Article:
Quickly get going with Kotlin on Windows–using VS Code as IDE

Lucas Jellema

Kotlin has been on my mind. The back of my mind, but still. And apart from a very short workshop last year at Devoxx I have not really tried it out. VS Code is my preferred IDE nowadays. So I wanted to get going with Kotlin in VS Code. Of course, plenty of resources are available to help me out. And in just under 20 minutes, I was good to go and already going. Now I need to learn a little bit more about Kotlin, to do meaningful things. But the environment is there.

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By the way: that little Code Runner extension for VS Code is very nice. It can easily run snippets of code in many languages.

Install VS Code and install Java (JDK) – follow for example the steps in this article: https://technology.amis.nl/2020/09/20/my-steps-for-getting-started-with-java-development-on-windows/

Install Kotlin – download kotlin compiler zip for your platform from https://github.com/JetBrains/kotlin/releases/latest ; unzip the archive to any directory, for example c:\program files. Add the full path to kotlinc/bin to the PATH environment variable:

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Restart your terminal program (to let the change to PATH take effect), and check that you can start the Kotlin CLI by saying kotlinc.

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Try some simple interactive Kotlin statements, such as

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As per the instruction in this article , let’s add two plugins to VS Code:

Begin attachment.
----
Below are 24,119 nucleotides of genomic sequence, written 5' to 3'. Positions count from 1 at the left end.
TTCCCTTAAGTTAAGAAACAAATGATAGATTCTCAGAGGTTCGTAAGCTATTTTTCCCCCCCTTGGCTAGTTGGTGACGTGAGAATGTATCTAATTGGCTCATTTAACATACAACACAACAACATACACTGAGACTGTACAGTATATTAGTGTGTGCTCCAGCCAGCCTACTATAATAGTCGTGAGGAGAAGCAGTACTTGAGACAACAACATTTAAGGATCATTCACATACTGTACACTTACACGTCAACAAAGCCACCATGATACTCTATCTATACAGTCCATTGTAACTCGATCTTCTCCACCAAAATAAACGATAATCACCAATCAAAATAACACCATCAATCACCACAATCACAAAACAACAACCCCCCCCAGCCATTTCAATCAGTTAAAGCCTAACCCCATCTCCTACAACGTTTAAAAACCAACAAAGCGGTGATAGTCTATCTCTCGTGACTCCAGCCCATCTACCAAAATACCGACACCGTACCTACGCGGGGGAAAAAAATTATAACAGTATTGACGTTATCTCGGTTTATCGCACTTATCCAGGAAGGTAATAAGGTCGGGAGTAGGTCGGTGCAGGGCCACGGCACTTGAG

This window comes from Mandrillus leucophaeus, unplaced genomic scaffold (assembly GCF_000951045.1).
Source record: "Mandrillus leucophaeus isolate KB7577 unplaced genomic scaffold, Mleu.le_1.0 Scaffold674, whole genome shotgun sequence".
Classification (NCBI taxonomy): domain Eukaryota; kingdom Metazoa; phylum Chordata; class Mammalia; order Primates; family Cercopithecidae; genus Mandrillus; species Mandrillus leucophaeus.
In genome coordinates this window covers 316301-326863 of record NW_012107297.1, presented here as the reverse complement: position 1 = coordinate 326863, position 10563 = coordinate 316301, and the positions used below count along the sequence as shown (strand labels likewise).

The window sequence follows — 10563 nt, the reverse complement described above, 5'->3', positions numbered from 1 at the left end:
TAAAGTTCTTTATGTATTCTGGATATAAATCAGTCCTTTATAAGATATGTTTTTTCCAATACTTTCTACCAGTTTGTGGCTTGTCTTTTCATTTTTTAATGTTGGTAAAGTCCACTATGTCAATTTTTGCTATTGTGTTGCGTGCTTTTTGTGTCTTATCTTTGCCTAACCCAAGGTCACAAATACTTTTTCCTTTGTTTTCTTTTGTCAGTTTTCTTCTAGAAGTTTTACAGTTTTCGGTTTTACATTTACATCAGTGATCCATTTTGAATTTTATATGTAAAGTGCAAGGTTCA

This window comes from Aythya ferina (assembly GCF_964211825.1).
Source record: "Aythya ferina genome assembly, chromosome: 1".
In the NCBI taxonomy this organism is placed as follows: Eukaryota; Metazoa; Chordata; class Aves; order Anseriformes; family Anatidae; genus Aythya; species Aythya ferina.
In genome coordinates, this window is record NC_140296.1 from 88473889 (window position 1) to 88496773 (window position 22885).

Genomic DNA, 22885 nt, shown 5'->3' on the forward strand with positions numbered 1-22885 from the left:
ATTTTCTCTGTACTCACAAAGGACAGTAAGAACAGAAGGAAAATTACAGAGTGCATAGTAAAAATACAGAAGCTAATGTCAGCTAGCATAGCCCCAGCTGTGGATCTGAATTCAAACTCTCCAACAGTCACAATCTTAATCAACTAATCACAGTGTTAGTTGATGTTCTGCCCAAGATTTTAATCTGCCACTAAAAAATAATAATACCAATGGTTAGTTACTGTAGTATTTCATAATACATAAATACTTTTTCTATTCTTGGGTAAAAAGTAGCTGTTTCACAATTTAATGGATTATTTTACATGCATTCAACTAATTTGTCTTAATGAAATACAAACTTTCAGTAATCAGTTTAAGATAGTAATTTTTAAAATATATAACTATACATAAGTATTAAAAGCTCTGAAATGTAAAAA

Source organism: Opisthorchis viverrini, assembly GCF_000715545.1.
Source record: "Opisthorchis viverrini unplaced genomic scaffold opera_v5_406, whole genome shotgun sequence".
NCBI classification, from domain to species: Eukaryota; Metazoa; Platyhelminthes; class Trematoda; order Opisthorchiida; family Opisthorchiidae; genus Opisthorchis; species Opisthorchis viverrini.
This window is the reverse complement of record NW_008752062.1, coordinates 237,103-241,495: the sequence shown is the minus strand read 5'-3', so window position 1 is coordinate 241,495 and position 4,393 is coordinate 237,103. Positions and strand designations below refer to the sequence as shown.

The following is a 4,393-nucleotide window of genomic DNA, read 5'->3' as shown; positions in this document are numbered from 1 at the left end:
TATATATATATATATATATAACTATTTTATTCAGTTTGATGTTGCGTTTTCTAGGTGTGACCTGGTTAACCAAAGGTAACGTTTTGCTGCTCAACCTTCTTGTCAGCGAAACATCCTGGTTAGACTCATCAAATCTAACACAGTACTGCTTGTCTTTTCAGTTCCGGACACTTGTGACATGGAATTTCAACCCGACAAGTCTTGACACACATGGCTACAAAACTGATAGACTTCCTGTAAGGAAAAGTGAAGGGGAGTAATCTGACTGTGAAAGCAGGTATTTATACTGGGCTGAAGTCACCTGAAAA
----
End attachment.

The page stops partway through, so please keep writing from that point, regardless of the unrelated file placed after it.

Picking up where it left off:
Code Runner – which can run almost any type of code snippet, including Kotlin. That is to say: Code Runner does not build the executable itself, but runs a command to compile it with the Kotlin compiler and runs it on the Java Virtual Machine)

Kotlin Language – this plugin provides syntax support for the Kotlin programming language and other basic features to help make writing Kotlin much more pleasant in VS Code

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I have created a new file (main.kt) in a new folder (c:\research\kotlin-lab).

After pasting the following code to the file:

fun main() {

    println(“Hello World!”)

}

I have selected the code, right clicked to bring up the context menu

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and selected the option Run Code.

The code is compiled and executed, the result is showing on the command line:image

Next, I create a new file called args.kts. This file is to contain a Kotlin script, with the following contents:

println(“Your arguments are:”)

for (i in 0 until args.size) {

  println(“$i: ${args[i]}”)

}

This script can be executed on the command line using the following command:

kotlinc -script .\args.kts hello boo world

with the last three arguments non sensical values that you can replace with your own non sensical values.

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Note: the code can also be executed using Code Runner – but then no arguments are passed to it and the result is even more lame:

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Resources

Article on Kotlin extensions in VS Code: https://medium.com/@thunderz99/debugging-kotlin-program-using-vscode-318ed43fe2f0 

Visual Studio Setup for Kotlin development: https://kotlin-code.com/ide/visual-studio-code/setup/


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